Most of all, though, 5 & Dime is about these extraordinary characters. With the exception of Joe, we never see another man in the film. Not Jimmy Dean, not Juanita’s husband, not Sissy’s errant boyfriend. It’s a female-centric, even feminist movie, but also one full of sadness and regret. The women have little agency in their lives and, to a greater or lesser extent, struggle to accept the reality of their situations. Juanita won’t come to terms with her late husband’s appalling behaviour, Sissy clings to dreams of stardom away from the 5 & Dime, while Mona inhabits a fantasy existence in which her idol fathered her child because she simply can’t cope with life outside of that delusion. All they have is each other’s friendship and an inbuilt capacity to somehow carry on.

Ultimately, Altman’s film made me wonder what the heck they must have been smoking in Hollywood during the early ’80s, as 5 & Dime failed to receive a single Oscar nomination. Black and Cher’s bravura supporting turns were overlooked, there was no nod for Altman’s innovative direction nor David Gropman’s immersive production design. Graczyk’s terrific screenplay got zip. Most scandalously of all, there was nothing for Dennis’ extraordinary portrayal of Mona, a mentally vulnerable woman with so many lies and disappointments weighing upon her fragile shoulders, it’s a surprise she could stand up straight.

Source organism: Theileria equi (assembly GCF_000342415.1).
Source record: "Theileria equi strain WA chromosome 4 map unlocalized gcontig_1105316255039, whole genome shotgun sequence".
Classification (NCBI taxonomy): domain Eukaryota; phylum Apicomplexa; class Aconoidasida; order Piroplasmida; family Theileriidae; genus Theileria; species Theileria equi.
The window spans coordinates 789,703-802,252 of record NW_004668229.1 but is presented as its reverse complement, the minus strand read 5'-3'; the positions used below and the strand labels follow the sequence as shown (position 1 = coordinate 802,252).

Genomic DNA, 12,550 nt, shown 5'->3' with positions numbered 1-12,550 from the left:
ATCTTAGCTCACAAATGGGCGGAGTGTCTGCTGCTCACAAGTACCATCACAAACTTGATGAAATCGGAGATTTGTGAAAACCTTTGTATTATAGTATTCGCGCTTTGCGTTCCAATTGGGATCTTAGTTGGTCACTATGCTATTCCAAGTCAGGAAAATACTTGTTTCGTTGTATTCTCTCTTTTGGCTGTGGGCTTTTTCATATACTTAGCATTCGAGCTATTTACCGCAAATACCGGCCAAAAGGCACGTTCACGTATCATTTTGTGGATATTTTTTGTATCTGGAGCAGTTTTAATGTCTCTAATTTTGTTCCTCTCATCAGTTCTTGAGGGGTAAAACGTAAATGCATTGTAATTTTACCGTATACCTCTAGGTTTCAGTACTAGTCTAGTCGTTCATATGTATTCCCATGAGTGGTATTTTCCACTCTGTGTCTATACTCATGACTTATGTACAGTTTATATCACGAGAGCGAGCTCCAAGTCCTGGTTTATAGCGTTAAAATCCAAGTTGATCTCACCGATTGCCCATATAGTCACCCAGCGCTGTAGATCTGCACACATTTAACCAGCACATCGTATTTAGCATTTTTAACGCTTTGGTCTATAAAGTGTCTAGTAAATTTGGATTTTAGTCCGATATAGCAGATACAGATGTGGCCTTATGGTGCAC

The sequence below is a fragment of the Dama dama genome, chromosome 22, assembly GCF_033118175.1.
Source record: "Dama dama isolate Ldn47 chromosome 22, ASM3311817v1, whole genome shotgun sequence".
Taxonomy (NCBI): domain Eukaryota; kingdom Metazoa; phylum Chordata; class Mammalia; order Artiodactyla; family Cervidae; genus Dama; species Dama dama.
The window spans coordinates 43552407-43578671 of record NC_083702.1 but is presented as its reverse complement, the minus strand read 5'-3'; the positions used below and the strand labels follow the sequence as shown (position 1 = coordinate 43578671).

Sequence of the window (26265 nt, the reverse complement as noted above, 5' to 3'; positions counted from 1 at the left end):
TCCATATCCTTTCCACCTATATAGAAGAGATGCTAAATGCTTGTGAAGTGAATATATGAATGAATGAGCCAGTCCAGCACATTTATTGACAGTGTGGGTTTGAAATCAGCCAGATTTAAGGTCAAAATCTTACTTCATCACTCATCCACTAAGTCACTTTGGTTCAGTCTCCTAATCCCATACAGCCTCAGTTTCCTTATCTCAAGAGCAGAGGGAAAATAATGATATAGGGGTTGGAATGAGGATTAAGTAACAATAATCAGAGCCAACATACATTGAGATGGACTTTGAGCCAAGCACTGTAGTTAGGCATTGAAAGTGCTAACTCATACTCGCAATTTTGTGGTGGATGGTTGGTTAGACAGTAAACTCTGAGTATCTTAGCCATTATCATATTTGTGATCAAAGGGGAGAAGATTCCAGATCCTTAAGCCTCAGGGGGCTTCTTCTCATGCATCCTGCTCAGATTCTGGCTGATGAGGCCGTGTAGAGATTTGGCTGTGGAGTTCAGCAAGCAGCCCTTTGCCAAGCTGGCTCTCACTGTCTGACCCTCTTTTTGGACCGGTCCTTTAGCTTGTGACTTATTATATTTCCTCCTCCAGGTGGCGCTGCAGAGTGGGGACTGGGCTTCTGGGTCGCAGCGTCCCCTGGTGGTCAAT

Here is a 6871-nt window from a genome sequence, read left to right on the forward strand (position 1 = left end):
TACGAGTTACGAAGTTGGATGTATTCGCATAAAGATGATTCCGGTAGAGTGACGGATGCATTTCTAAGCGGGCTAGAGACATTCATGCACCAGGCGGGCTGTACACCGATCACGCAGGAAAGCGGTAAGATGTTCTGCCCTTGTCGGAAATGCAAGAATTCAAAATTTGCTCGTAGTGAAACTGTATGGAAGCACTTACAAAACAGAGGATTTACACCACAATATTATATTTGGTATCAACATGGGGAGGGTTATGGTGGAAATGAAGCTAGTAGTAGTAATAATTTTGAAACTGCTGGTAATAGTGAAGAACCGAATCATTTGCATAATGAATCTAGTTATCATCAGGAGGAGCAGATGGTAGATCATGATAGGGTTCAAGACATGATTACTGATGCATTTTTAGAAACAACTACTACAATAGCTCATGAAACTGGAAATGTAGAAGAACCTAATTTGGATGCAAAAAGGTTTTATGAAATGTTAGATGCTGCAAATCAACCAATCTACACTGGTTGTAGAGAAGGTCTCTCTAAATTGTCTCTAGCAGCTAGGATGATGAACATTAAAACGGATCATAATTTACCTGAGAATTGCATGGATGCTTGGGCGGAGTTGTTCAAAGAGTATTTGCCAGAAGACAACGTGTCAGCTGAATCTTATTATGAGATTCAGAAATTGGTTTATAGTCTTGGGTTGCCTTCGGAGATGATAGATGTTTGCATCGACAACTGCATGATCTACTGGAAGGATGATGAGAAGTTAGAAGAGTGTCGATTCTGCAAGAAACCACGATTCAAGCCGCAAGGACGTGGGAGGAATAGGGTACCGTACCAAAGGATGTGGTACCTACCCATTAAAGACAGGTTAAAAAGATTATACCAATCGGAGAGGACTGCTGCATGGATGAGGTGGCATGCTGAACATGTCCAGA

This Eureka Masters of Cinema release is a high definition Blu-ray (1080p) presentation from a newly updated version of the 2012 restoration of the movie. Originally shot on Super-16, it still looks pleasingly grainy.

I don’t like to feel I’m being lectured when I listen to an audio commentary, so Australian film historian Lee Gambin’s chattier approach is much appreciated. Gambin is authoritative on Altman’s storied career and the filmographies of 5 & Dime’s excellent ensemble cast but, delves deeper, with potted histories of how obsessive fandom and transgenderism/cross-dressing have been depicted on the big screen. Most of all, though, I enjoyed his contention that this is a horror movie of sorts, sharing DNA with Altman’s other female-fronted films, That Cold Day in the Park, Images, and 3 Women. He knows this stuff inside out and provides a truly absorbing listen.

Gambin is also responsible for two new and exclusive interviews. Cutting Jimmy Dean (25 mins) opens a fascinating window into editor Jason Rosenfield’s work on the film. This was his first time on a movie – having only edited “little magazine-style” documentaries before – and he discusses undergoing a steep learning curve, particularly in terms of the huge amount of footage Altman presented him with – “I went in a rookie and came out an editor” as he puts it.

We also get Designing Jimmy Dean (11 mins), an interview with art director Gropman. Unfortunately, it’s less than half the length of the other featurette and rather jarringly edited. It’s nevertheless interesting to see and hear Gropman talk about his theatre background (this was his first movie, too) and the differences between the sets on the Broadway theatre production and the film that followed it.

There’s also a trailer – which drops some heavy hints about a couple of the film’s big secrets (so beware), a booklet featuring a new essay by critic Alexandra Heller-Nicholas, and an English subtitled version of the film for the deaf and hard of hearing.


Updated: Jul 28, 2019